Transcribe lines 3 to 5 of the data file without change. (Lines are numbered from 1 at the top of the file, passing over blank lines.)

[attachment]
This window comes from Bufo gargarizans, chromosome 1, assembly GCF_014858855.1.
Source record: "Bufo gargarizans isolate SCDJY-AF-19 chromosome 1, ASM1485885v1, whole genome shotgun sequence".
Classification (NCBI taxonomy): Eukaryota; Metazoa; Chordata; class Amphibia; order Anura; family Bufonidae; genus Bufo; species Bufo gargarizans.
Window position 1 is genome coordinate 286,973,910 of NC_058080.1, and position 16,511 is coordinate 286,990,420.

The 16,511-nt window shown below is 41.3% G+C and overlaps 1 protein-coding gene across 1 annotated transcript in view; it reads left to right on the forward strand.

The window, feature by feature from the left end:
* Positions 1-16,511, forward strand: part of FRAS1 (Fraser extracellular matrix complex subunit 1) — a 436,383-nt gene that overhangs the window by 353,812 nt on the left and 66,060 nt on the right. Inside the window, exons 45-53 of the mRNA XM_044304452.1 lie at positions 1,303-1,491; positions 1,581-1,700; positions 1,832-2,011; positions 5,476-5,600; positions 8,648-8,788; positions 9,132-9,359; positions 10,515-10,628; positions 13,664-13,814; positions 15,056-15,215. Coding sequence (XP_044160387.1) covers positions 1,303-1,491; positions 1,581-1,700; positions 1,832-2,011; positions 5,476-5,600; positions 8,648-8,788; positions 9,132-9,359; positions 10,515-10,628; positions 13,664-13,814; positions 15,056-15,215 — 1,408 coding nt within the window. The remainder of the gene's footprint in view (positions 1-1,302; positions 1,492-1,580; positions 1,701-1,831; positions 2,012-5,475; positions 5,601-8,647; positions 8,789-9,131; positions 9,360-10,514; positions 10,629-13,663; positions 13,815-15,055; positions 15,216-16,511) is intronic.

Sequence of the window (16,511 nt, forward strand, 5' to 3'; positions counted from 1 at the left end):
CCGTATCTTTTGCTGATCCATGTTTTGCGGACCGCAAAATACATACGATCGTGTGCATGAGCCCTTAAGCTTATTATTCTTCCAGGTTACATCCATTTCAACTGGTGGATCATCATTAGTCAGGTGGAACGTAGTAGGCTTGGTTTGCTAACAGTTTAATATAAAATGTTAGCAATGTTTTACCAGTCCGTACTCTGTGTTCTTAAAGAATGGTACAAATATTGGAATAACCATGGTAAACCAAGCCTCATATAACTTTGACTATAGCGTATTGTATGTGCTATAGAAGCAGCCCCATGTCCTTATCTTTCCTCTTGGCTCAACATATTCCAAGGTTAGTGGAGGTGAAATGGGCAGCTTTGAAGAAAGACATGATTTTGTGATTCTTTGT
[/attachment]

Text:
Classification (NCBI taxonomy): Eukaryota; Metazoa; Chordata; class Amphibia; order Anura; family Bufonidae; genus Bufo; species Bufo gargarizans.
Window position 1 is genome coordinate 286,973,910 of NC_058080.1, and position 16,511 is coordinate 286,990,420.

The 16,511-nt window shown below is 41.3% G+C and overlaps 1 protein-coding gene across 1 annotated transcript in view; it reads left to right on the forward strand.